Stressed out teachers turn to the Calming Cove

More and more schools are offering training for school staff to become trauma informed.

Fifty years and counting at Craig Elementary School in the Parkway School District in St. Louis County. On a good day it’s calm and peaceful in classrooms, but it should come as no surprise that teaching comes with built in stress.

“Teaching can be a stressful job because we don’t just take our own stress,” said first grade teacher Cindy Deane. “We take on the stress and trauma our children are dealing with as well in our classrooms.”

Sometimes Deane and her teaching colleagues need a minute. When it’s time to regroup, Craig teachers can walk down the hallway to Room 505.

“This used to be a closet, but we didn’t want to call it the Calming Closet,” said Deane. “So we figured we would call it the Calming Cove.”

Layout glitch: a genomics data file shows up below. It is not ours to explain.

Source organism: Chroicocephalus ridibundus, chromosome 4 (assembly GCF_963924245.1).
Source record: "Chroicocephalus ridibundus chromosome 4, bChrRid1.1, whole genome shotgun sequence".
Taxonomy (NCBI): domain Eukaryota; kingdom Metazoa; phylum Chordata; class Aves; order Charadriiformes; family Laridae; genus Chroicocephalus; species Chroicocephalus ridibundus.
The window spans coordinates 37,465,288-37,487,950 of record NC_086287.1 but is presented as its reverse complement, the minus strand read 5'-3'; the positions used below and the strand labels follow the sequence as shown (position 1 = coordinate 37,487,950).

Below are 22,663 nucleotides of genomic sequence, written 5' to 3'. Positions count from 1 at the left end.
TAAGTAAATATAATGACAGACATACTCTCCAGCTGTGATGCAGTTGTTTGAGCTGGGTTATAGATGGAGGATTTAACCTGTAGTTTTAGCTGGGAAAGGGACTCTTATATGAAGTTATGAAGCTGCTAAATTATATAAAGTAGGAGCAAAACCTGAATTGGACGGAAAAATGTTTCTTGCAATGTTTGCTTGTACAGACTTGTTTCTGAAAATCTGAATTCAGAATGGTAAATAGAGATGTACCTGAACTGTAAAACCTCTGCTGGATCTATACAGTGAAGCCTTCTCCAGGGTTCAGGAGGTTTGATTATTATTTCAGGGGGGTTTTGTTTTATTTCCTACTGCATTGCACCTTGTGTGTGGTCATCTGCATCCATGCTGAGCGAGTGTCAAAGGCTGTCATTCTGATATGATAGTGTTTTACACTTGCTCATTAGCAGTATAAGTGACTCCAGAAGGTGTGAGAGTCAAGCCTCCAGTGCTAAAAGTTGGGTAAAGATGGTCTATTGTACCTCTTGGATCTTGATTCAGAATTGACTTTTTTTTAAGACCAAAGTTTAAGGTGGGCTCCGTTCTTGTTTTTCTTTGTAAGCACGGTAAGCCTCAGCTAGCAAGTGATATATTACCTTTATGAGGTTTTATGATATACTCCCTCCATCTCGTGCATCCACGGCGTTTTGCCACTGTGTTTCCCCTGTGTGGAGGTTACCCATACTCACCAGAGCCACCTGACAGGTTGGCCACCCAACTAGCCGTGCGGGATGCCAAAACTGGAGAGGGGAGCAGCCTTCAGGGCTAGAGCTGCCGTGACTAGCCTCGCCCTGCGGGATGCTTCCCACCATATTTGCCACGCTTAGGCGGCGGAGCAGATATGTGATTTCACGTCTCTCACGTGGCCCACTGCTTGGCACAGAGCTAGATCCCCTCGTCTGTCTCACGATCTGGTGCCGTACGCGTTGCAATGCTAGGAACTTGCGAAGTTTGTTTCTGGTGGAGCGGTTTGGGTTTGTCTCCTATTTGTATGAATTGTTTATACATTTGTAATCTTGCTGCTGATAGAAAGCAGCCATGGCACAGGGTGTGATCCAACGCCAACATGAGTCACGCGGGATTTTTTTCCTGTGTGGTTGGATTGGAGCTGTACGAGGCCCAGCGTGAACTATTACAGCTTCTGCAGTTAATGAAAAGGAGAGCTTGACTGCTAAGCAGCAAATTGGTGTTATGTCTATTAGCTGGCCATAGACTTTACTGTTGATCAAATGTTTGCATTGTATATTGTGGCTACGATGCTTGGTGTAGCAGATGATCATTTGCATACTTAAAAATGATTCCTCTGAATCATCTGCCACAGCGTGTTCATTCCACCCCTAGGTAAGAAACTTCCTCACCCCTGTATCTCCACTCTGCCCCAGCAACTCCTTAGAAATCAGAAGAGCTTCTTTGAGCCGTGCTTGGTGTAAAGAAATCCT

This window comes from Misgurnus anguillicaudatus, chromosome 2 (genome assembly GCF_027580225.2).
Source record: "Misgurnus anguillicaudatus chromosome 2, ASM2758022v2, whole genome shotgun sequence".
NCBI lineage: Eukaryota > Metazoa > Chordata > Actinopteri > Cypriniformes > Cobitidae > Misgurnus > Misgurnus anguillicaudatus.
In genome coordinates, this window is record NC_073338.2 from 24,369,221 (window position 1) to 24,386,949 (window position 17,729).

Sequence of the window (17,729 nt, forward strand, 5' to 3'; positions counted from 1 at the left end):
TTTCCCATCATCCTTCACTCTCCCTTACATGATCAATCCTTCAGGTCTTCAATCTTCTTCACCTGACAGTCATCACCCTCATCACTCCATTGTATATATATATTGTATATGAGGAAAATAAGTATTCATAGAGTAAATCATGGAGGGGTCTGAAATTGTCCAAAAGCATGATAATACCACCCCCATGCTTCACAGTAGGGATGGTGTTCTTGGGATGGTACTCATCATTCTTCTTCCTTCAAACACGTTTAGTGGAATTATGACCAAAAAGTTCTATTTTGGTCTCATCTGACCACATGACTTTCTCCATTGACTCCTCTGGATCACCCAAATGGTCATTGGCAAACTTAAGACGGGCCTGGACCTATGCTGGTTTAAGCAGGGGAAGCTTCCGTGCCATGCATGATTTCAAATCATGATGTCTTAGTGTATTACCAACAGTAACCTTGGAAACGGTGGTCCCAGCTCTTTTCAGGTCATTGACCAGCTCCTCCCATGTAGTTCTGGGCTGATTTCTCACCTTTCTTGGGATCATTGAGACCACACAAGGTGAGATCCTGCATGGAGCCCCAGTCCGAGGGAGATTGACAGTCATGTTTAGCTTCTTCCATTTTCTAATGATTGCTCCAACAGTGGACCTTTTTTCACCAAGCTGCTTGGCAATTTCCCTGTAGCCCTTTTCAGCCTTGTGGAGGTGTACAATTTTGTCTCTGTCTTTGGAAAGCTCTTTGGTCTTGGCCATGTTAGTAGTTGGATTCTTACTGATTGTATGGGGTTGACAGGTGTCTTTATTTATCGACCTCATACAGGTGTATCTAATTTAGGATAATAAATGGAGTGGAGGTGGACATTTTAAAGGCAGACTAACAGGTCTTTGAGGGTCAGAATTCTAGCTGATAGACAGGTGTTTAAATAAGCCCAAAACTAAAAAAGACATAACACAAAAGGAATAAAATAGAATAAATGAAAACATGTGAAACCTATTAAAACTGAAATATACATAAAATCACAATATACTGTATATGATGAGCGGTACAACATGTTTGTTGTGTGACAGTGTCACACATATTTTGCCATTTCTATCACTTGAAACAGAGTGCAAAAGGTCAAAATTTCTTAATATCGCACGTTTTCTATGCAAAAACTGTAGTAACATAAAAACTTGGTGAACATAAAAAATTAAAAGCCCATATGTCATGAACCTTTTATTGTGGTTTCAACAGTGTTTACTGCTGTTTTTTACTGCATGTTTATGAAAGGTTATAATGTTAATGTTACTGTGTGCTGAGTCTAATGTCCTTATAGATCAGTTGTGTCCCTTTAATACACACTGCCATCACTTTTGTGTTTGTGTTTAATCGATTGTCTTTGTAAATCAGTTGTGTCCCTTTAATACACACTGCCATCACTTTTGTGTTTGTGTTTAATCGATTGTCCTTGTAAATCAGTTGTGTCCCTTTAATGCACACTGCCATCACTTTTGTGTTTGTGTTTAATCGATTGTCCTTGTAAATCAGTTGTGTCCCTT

Inside the closet-turned-cove are scented candles, a rocking chair, pillows, and a happy light that simulates sunlight. Teachers can retreat to the Calming Cove so that a bad day doesn’t get worse.

“Sometimes you can’t even control the stress in your life that’s happening, but it’s just important to acknowledge that and take time for yourself,” said Deane. “I’ve definitely used it a few times this year. It’s helped me just to get away from everything and take a moment for myself, even if it’s one or two minutes, just sitting in her relaxing.”

Craig Elementary counselor Lindsey Knowles said this is the first year the school tried the Calming Cove. She said the cove has been a hit with teachers.

“Just knowing there’s a place they can go if they’re feeling upset or extra stressed about something has been a big stress relief for them,” said Knowles. “It’s something that teachers at any school could benefit from and would be excited to have.”


JOIN THE CONVERSATION

To find out more about Facebook commenting please read the
Conversation Guidelines and FAQs

Leave a Comment